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Donald Trump: social justice warrior

The president’s Super Bowl ad reminded us of the progress we’ve made on criminal justice reform

February 3, 2020

4:56 AM

3 February 2020

4:56 AM

The term ‘social justice warrior’ is usually a pejorative hurled at those who hold socially progressive views, particularly those who take their views to extremes.

But there is genuine injustice in American society. A host of groups have been oppressed for too long due to their gender, sexual orientation, race or other categorizations. Protecting the civil liberties of these groups has usually been a task of the left or the minority of libertarians on the right.

Now, that task falls to Donald Trump.

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The Trump campaign ran an ad during the Super Bowl that featured formerly incarcerated drug offender Alice Johnson, who was granted clemency by the president in 2018.

‘Alice Johnson was sentenced to serve life in prison for a nonviolent drug offense,’ read the text on the commercial underneath a photo of Johnson. ‘Thanks to President Trump, people like Alice are getting a second chance.’

‘I get to hug my family. I’m free to start over,’ Johnson says in the ad during video footage of her release from prison. ‘This is the greatest day of my life. My heart is just bursting,’ she adds.

‘I thank President Donald John Trump,’ Johnson exclaimed emotionally to cheers from her family and supporters.

While Johnson’s video played, the ad overlaid text that read, ‘Politicians talk about criminal justice reform. President Trump got it done.’

He has. The president signed the First Step Act into law: the most important criminal justice reform in decades and no doubt what his campaign was referring to in the ad. Racial minorities and particularly African Americans have been some of the most long-suffering victims of the US’s draconian mandatory minimum laws, which put non-violent offenders behind bars for sentences far longer than they deserve. Alice Johnson was one such victim.

President Trump tweeted as the ad aired Sunday night, ‘I promised to restore hope in America. That includes the least among us. Together, let’s KEEP AMERICA GREAT!’

What is social justice if not fighting for ‘the least among us?’ President Trump deserves praise for the ad and his admirable position on this issue.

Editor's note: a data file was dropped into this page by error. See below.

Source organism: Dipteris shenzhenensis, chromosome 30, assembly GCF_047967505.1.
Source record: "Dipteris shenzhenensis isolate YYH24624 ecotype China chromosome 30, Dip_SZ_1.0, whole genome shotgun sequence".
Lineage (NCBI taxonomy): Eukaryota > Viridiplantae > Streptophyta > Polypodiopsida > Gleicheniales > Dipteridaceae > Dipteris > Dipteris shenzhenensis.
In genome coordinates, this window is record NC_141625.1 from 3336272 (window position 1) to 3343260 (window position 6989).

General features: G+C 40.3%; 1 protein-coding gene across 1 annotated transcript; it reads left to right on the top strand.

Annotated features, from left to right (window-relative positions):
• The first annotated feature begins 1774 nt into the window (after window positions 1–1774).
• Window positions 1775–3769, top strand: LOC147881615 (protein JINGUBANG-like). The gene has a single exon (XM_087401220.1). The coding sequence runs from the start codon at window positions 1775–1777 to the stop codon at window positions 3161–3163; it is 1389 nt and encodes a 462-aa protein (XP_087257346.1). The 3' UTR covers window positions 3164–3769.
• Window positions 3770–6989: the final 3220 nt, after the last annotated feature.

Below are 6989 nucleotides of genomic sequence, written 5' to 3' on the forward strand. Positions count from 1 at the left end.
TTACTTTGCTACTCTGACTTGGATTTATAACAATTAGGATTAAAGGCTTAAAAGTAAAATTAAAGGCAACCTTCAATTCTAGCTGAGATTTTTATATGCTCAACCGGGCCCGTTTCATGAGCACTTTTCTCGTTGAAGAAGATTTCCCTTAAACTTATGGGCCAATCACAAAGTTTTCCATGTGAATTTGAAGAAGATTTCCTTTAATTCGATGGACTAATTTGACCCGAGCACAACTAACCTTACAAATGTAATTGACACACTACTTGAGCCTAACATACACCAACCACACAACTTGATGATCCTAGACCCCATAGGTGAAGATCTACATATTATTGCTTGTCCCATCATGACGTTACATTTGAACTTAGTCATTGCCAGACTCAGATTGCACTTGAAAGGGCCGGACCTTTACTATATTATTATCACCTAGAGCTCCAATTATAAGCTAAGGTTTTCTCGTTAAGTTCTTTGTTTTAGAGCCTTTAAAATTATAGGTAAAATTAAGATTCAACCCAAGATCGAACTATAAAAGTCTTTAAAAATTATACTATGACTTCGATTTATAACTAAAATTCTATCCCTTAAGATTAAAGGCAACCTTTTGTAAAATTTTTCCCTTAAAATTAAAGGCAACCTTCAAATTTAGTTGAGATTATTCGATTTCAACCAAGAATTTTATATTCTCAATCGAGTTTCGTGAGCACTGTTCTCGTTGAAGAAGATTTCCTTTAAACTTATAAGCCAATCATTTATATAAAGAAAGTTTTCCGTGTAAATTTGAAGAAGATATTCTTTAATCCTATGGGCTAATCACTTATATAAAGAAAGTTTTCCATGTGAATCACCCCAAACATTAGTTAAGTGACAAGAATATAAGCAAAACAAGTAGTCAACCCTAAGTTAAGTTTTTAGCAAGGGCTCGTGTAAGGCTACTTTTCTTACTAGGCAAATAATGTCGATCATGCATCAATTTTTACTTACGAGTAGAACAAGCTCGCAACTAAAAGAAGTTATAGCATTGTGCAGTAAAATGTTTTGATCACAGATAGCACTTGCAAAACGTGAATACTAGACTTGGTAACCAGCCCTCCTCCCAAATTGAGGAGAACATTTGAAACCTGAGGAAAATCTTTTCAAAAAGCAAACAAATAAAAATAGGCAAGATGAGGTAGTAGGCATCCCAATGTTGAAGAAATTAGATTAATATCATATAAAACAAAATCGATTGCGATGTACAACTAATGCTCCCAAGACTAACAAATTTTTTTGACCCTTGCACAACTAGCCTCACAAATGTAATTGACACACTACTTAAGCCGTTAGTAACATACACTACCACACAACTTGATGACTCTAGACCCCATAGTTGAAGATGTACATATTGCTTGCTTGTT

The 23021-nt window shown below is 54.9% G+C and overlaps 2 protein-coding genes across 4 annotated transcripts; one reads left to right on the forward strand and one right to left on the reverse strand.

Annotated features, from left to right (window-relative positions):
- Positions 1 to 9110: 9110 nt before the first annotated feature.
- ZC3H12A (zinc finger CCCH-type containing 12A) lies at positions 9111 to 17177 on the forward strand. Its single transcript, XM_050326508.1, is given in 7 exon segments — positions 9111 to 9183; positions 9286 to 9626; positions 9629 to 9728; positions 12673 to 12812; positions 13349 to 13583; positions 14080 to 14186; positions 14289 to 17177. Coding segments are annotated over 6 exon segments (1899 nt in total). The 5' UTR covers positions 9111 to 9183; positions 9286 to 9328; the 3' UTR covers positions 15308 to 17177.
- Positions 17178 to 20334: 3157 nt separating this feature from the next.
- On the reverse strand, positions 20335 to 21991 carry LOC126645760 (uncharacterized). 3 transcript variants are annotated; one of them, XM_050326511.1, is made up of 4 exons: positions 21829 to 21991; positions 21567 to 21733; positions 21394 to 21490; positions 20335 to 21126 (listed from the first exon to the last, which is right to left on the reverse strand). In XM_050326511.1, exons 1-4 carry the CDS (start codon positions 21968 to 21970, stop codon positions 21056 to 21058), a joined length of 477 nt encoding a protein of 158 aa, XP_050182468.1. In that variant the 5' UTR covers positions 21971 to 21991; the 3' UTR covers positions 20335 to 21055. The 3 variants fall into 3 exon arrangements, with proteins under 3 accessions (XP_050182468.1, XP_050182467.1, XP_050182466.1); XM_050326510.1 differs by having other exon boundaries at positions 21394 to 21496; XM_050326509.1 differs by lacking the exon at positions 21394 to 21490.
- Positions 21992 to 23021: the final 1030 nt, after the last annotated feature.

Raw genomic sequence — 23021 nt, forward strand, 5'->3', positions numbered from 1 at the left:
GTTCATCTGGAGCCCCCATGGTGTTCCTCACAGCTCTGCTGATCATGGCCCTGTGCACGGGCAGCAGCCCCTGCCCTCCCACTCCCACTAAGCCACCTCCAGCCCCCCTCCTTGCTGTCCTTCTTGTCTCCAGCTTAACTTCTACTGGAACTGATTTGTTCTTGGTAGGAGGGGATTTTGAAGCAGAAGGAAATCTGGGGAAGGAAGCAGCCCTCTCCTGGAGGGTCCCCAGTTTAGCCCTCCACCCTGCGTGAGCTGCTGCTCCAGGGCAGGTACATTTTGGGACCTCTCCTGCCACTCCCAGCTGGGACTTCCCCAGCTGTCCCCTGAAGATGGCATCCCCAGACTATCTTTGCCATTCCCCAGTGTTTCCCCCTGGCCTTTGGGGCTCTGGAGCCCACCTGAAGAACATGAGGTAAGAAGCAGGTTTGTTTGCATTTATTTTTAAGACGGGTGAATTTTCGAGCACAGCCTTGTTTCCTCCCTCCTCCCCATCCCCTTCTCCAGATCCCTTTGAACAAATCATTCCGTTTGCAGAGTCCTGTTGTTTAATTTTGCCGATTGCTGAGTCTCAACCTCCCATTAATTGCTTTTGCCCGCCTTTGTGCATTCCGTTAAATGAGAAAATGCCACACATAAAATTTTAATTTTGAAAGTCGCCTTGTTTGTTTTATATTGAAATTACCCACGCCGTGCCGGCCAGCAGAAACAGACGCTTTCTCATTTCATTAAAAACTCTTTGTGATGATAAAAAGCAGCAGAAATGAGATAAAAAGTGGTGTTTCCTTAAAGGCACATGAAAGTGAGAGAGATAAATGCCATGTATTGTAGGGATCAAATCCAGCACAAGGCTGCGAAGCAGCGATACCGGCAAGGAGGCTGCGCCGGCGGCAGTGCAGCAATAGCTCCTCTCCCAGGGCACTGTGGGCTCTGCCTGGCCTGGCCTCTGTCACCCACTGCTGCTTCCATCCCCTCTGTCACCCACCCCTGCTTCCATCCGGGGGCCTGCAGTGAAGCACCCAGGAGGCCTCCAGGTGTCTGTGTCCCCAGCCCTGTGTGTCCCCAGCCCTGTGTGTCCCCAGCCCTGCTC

Of course, Trump was instantly criticized for the ad. Some pointed out that Trump’s immigration policies separated families at the US-Mexico border. Fair argument, perhaps. But is that a reason not to reunify other families torn apart by our tragic drug laws?

Other liberals noted that Trump only granted Johnson clemency after criminal justice reform advocate Kim Kardashian West asked him to. So? You still want to bash Trump for doing the right thing anyway? That makes zero sense. If it leads to more good decisions, let’s hope that West and Trump team up more.

One angry former South Carolina Democratic representative, Bakari Sellers, tweeted, ‘That ad was offensive AF,’ calling it the ‘I freed a Negro’ ad.

Seriously? Civil rights litigator and author Michelle Alexander has rightly called America’s mass incarceration system the ‘new Jim Crow‘. Trump has tried to change this modern system of oppressing black Americans, and some liberals believe he shouldn’t do because they don’t like the optics?

Which leaves us with an interesting question: does the modern left care more about pursuing social justice — or just being on the other side of Donald Trump?

Left-leaning CNN pundit and criminal justice reform champion Van Jones gets this right. Jones has taken a lot of heat from his fellow progressives for praising Trump and the Republican party for taking the lead on this important issue.

‘The conservative movement in this country, unfortunately from my point of view, is now the leader on this issue of reform,’ Jones said at the 2019 Conservative Political Action Conference. ‘Republican governors are being tough on the dollar, tough on crime and shrinking prison populations…they’re stealing my issue!’

‘The conservative movement in this country…is now the leader on this issue of [criminal justice] reform,’ Jones added. ‘Take some dadgum credit for being smart. Take some dadgum credit for getting it right.’

President Trump took credit for it during the Super Bowl. As he should.


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